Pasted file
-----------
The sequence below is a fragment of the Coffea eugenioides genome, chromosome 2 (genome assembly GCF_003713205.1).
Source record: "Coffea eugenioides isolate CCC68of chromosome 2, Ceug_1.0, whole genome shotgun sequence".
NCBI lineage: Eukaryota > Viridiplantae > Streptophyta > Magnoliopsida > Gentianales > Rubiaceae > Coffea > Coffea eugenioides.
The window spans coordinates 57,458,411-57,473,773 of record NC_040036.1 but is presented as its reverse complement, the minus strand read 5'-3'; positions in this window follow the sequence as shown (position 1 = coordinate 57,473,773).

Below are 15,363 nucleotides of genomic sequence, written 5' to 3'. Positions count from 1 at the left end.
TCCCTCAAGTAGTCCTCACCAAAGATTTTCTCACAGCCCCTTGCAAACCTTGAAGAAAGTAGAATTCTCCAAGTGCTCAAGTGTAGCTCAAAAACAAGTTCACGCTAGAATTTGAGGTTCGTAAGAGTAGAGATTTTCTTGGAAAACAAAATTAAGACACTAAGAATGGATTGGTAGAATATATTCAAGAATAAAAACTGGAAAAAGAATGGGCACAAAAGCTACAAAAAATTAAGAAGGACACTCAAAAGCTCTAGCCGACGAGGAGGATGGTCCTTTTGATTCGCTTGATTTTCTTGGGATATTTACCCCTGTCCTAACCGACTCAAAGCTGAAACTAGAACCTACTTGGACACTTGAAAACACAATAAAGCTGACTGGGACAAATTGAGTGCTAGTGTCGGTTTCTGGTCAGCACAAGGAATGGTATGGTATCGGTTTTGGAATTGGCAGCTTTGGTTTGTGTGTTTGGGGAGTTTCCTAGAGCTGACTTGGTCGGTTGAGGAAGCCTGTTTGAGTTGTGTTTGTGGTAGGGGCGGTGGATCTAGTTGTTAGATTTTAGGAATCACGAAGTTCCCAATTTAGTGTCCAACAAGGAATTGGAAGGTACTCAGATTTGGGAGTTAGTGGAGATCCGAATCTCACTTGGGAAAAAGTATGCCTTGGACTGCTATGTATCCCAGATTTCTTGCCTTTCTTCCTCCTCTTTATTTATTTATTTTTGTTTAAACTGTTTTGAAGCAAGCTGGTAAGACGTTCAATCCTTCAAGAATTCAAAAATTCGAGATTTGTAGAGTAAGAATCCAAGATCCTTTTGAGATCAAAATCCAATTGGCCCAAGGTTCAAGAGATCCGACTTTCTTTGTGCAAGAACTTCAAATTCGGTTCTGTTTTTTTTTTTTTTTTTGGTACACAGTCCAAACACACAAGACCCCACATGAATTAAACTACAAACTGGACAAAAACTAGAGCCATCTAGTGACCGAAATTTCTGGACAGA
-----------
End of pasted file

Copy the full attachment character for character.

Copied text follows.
The sequence below is a fragment of the Coffea eugenioides genome, chromosome 2 (genome assembly GCF_003713205.1).
Source record: "Coffea eugenioides isolate CCC68of chromosome 2, Ceug_1.0, whole genome shotgun sequence".
NCBI lineage: Eukaryota > Viridiplantae > Streptophyta > Magnoliopsida > Gentianales > Rubiaceae > Coffea > Coffea eugenioides.
The window spans coordinates 57,458,411-57,473,773 of record NC_040036.1 but is presented as its reverse complement, the minus strand read 5'-3'; positions in this window follow the sequence as shown (position 1 = coordinate 57,473,773).

Below are 15,363 nucleotides of genomic sequence, written 5' to 3'. Positions count from 1 at the left end.
TCCCTCAAGTAGTCCTCACCAAAGATTTTCTCACAGCCCCTTGCAAACCTTGAAGAAAGTAGAATTCTCCAAGTGCTCAAGTGTAGCTCAAAAACAAGTTCACGCTAGAATTTGAGGTTCGTAAGAGTAGAGATTTTCTTGGAAAACAAAATTAAGACACTAAGAATGGATTGGTAGAATATATTCAAGAATAAAAACTGGAAAAAGAATGGGCACAAAAGCTACAAAAAATTAAGAAGGACACTCAAAAGCTCTAGCCGACGAGGAGGATGGTCCTTTTGATTCGCTTGATTTTCTTGGGATATTTACCCCTGTCCTAACCGACTCAAAGCTGAAACTAGAACCTACTTGGACACTTGAAAACACAATAAAGCTGACTGGGACAAATTGAGTGCTAGTGTCGGTTTCTGGTCAGCACAAGGAATGGTATGGTATCGGTTTTGGAATTGGCAGCTTTGGTTTGTGTGTTTGGGGAGTTTCCTAGAGCTGACTTGGTCGGTTGAGGAAGCCTGTTTGAGTTGTGTTTGTGGTAGGGGCGGTGGATCTAGTTGTTAGATTTTAGGAATCACGAAGTTCCCAATTTAGTGTCCAACAAGGAATTGGAAGGTACTCAGATTTGGGAGTTAGTGGAGATCCGAATCTCACTTGGGAAAAAGTATGCCTTGGACTGCTATGTATCCCAGATTTCTTGCCTTTCTTCCTCCTCTTTATTTATTTATTTTTGTTTAAACTGTTTTGAAGCAAGCTGGTAAGACGTTCAATCCTTCAAGAATTCAAAAATTCGAGATTTGTAGAGTAAGAATCCAAGATCCTTTTGAGATCAAAATCCAATTGGCCCAAGGTTCAAGAGATCCGACTTTCTTTGTGCAAGAACTTCAAATTCGGTTCTGTTTTTTTTTTTTTTTTTGGTACACAGTCCAAACACACAAGACCCCACATGAATTAAACTACAAACTGGACAAAAACTAGAGCCATCTAGTGACCGAAATTTCTGGACAGA